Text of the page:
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Googles Big Deals

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Google’s had some big deals the last week, and I’m going to lay them out quickly for anyone who didn’t read about them elsewhere while I was gone.

First, Google announced a deal with XM Satellite Radio to provide commercials on their non-music channels. I was wondering how Google planned to use dMarc radio advertising, since regular radio isn’t the right platform for most of Google’s long-tail advertisers, and they show us all how smart they are. While XM has millions of subscribers, they are scattered among over 100 channels, and Google can put cheap, targetted ads all over the platform. XM needs revenues, and Google can quickly dominate this field if the technology and advertisers come together. A great move.

Yesterday, Google announced a deal with Fox Interactive, owners of MySpace (the most popular site on the web, according to many sources), to provide search and text/keyword-based advertising. Google gains exclusive rights to targeted and text ads across those sites, most notably MySpace, through 2010, and right of first refusal on other advertising. Google guarantees MySpace $900 million a year, so long as MySpace continues to deliver the traffic.

In theory, it is a great deal. MySpace could have tipped things in a bad way towards a competitor if Google had not made this deal, and Google should be able to meet the revenue requirements. Google gains a huge amount of ad inventory and visibility as well. Of course, there are always things that could go wrong, and if Google were to fall on hard times, a popular MySpace combined with a weak ad market could mean Google paying MySpace far more than it is worth. Either way, Rupert Murdoch gets his money back almost twice a year on a $500 million aquisition, making everybody look like an idiot.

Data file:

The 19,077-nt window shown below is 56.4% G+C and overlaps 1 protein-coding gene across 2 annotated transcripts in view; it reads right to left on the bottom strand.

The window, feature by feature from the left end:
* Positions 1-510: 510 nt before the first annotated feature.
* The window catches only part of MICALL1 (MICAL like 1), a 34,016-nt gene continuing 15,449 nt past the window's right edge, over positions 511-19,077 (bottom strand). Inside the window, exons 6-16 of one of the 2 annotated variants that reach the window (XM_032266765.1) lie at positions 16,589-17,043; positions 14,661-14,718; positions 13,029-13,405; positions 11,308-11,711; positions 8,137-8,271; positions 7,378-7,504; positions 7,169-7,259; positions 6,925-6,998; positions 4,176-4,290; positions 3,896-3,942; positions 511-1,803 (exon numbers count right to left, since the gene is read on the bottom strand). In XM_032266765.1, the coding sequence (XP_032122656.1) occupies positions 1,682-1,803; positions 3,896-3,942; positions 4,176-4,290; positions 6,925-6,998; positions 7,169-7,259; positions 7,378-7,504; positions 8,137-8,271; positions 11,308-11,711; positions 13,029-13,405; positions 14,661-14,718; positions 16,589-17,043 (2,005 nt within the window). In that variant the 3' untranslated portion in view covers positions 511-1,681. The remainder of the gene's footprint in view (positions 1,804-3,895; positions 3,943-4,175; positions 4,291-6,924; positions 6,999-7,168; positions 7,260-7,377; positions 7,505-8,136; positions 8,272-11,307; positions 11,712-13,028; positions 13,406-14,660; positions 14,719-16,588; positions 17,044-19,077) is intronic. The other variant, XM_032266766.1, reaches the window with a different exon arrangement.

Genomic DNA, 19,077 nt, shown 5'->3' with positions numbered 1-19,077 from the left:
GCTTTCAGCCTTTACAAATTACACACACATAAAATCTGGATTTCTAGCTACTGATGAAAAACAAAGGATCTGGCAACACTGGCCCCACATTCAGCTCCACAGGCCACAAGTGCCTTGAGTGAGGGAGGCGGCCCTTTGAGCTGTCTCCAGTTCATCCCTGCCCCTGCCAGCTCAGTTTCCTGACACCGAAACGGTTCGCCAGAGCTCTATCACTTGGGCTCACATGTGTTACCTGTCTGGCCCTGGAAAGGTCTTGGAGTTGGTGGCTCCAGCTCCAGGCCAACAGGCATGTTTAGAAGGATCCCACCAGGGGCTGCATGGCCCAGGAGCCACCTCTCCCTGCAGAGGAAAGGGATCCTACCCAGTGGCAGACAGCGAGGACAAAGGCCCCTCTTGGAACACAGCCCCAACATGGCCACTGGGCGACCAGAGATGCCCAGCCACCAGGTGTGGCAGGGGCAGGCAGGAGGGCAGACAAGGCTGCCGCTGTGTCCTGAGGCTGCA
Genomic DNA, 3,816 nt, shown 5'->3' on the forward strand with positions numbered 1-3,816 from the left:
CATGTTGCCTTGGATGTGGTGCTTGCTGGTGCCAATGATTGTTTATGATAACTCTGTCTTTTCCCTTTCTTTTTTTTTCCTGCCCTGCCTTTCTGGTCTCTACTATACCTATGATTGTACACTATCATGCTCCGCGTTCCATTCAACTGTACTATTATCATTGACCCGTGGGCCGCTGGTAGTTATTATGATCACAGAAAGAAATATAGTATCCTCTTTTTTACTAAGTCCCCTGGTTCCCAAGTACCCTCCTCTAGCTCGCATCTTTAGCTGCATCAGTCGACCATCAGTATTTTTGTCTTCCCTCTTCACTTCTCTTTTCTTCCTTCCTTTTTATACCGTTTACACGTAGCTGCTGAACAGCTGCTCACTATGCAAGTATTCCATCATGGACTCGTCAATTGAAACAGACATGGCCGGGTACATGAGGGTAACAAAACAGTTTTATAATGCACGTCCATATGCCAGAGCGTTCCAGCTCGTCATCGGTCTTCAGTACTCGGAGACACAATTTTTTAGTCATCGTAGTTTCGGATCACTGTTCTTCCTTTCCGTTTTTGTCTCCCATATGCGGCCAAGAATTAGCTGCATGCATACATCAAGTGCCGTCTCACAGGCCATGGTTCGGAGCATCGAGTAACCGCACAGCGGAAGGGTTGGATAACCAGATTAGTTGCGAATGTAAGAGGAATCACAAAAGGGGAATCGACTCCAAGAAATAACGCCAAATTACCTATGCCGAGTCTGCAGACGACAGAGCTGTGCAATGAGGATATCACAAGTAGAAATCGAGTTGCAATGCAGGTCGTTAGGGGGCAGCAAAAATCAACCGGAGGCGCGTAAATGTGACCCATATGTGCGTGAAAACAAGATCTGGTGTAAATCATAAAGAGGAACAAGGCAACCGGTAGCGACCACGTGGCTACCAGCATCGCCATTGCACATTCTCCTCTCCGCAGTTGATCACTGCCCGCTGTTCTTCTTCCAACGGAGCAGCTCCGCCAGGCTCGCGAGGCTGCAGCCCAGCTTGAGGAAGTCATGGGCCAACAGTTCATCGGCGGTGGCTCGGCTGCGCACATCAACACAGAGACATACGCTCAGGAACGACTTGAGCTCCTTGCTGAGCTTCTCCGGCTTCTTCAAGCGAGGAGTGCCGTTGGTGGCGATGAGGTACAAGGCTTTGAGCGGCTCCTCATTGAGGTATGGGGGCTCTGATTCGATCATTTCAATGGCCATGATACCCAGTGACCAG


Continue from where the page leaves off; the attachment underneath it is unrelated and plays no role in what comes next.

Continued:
Biz Stone jokes:

“You keep doing what you’re doing and we’ll give you a billion dollars. Mmmkay?”

Finally, Google and Viacom announced a deal to distribute video clips and advertising. Google will make the clips available to AdSense partners, who can choose to include them on their sites for a split of ad revenue between Google, Viacom, and the site publisher. Google will also sell some Viacom videos on its site for $1.99 apiece. It could be very interesting to see what sort of form these videos take. For example, if I were doing a videoblog, and could insert a video ad in my video post and earn AdSense cash from it, I’d consider that a huge convenience over typical ad sales, and a great way to guarantee some money.

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Nathan Weinberg writes the popular InsideGoogle blog, offering the latest news and insights about Google and search engines.

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Googles Big Deals
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